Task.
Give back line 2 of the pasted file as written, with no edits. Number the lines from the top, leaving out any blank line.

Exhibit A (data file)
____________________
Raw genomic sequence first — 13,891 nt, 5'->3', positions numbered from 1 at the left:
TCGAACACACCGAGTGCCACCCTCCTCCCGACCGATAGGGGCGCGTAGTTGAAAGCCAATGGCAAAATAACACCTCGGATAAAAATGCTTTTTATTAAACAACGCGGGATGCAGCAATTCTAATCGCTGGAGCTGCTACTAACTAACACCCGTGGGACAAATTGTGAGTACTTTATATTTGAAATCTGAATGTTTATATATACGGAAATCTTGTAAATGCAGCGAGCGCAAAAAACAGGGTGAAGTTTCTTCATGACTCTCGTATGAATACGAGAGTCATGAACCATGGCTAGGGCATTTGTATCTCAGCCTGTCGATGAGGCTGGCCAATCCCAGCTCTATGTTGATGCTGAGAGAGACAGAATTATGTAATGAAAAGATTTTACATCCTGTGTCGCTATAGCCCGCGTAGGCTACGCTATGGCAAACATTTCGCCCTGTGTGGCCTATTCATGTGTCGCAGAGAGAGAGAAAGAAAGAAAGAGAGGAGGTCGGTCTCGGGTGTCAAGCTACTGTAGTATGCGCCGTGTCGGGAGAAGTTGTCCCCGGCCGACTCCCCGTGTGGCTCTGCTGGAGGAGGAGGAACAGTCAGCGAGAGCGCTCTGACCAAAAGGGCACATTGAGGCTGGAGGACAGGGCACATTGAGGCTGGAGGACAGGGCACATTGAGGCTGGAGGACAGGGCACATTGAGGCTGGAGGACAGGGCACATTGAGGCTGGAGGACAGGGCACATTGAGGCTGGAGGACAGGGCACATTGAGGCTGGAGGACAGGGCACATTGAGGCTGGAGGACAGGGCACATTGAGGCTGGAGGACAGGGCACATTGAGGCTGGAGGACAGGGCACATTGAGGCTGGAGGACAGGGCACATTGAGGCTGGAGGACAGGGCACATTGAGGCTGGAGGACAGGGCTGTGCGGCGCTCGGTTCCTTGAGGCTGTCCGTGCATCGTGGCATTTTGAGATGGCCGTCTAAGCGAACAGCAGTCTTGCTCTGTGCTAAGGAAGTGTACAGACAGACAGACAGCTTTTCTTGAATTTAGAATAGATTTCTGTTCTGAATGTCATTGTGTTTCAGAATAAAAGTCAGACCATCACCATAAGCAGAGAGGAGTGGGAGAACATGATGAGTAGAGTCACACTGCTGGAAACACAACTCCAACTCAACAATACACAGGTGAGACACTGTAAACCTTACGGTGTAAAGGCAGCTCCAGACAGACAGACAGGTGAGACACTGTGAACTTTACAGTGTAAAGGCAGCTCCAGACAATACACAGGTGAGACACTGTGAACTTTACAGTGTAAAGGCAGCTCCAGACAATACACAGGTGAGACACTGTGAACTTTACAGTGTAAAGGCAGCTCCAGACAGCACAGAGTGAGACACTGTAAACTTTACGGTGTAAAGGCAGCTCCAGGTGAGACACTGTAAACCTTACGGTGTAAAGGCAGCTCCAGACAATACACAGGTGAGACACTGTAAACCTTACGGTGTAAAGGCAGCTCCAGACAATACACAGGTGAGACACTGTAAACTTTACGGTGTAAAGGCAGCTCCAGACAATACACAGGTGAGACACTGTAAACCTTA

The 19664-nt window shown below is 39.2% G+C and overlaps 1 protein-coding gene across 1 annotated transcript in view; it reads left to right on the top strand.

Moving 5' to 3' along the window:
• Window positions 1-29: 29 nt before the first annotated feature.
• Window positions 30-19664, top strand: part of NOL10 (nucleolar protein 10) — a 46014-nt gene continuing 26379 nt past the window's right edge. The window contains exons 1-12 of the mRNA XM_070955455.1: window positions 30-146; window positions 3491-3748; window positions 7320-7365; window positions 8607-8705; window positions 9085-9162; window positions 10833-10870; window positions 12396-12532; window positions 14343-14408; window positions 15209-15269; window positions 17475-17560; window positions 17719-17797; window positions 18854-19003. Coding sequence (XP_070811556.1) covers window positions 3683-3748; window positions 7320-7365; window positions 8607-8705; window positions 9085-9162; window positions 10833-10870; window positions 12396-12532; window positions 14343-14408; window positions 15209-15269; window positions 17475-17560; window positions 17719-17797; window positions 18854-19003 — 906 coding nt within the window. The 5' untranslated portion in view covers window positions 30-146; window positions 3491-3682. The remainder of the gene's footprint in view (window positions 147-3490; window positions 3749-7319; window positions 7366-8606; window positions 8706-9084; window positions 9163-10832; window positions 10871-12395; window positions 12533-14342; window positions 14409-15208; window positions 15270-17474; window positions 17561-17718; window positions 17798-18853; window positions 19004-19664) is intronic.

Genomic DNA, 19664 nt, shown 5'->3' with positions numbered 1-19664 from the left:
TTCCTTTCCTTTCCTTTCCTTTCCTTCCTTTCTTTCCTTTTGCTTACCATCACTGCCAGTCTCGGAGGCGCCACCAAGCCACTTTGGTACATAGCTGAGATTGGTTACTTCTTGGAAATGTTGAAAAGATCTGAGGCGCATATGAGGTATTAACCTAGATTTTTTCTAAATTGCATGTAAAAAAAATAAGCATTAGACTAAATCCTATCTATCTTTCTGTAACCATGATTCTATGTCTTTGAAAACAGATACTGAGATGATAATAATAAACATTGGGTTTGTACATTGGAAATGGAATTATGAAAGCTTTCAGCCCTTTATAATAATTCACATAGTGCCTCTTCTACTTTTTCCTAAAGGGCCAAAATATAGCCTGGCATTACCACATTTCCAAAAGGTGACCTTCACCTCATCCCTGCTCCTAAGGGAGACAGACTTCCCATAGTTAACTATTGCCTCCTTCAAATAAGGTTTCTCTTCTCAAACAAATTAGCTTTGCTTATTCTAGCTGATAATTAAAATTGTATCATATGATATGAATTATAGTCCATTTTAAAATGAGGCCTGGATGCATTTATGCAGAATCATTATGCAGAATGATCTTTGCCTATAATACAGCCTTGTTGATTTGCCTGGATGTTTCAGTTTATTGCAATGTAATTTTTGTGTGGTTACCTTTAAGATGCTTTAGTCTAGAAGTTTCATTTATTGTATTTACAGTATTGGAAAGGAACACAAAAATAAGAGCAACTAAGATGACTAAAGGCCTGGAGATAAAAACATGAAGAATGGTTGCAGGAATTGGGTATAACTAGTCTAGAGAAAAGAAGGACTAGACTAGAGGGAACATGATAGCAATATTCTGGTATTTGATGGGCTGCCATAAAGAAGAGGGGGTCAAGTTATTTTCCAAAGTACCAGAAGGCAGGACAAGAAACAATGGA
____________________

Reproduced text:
TCGAACACACCGAGTGCCACCCTCCTCCCGACCGATAGGGGCGCGTAGTTGAAAGCCAATGGCAAAATAACACCTCGGATAAAAATGCTTTTTATTAAACAACGCGGGATGCAGCAATTCTAATCGCTGGAGCTGCTACTAACTAACACCCGTGGGACAAATTGTGAGTACTTTATATTTGAAATCTGAATGTTTATATATACGGAAATCTTGTAAATGCAGCGAGCGCAAAAAACAGGGTGAAGTTTCTTCATGACTCTCGTATGAATACGAGAGTCATGAACCATGGCTAGGGCATTTGTATCTCAGCCTGTCGATGAGGCTGGCCAATCCCAGCTCTATGTTGATGCTGAGAGAGACAGAATTATGTAATGAAAAGATTTTACATCCTGTGTCGCTATAGCCCGCGTAGGCTACGCTATGGCAAACATTTCGCCCTGTGTGGCCTATTCATGTGTCGCAGAGAGAGAGAAAGAAAGAAAGAGAGGAGGTCGGTCTCGGGTGTCAAGCTACTGTAGTATGCGCCGTGTCGGGAGAAGTTGTCCCCGGCCGACTCCCCGTGTGGCTCTGCTGGAGGAGGAGGAACAGTCAGCGAGAGCGCTCTGACCAAAAGGGCACATTGAGGCTGGAGGACAGGGCACATTGAGGCTGGAGGACAGGGCACATTGAGGCTGGAGGACAGGGCACATTGAGGCTGGAGGACAGGGCACATTGAGGCTGGAGGACAGGGCACATTGAGGCTGGAGGACAGGGCACATTGAGGCTGGAGGACAGGGCACATTGAGGCTGGAGGACAGGGCACATTGAGGCTGGAGGACAGGGCACATTGAGGCTGGAGGACAGGGCACATTGAGGCTGGAGGACAGGGCACATTGAGGCTGGAGGACAGGGCACATTGAGGCTGGAGGACAGGGCTGTGCGGCGCTCGGTTCCTTGAGGCTGTCCGTGCATCGTGGCATTTTGAGATGGCCGTCTAAGCGAACAGCAGTCTTGCTCTGTGCTAAGGAAGTGTACAGACAGACAGACAGCTTTTCTTGAATTTAGAATAGATTTCTGTTCTGAATGTCATTGTGTTTCAGAATAAAAGTCAGACCATCACCATAAGCAGAGAGGAGTGGGAGAACATGATGAGTAGAGTCACACTGCTGGAAACACAACTCCAACTCAACAATACACAGGTGAGACACTGTAAACCTTACGGTGTAAAGGCAGCTCCAGACAGACAGACAGGTGAGACACTGTGAACTTTACAGTGTAAAGGCAGCTCCAGACAATACACAGGTGAGACACTGTGAACTTTACAGTGTAAAGGCAGCTCCAGACAATACACAGGTGAGACACTGTGAACTTTACAGTGTAAAGGCAGCTCCAGACAGCACAGAGTGAGACACTGTAAACTTTACGGTGTAAAGGCAGCTCCAGGTGAGACACTGTAAACCTTACGGTGTAAAGGCAGCTCCAGACAATACACAGGTGAGACACTGTAAACCTTACGGTGTAAAGGCAGCTCCAGACAATACACAGGTGAGACACTGTAAACTTTACGGTGTAAAGGCAGCTCCAGACAATACACAGGTGAGACACTGTAAACCTTA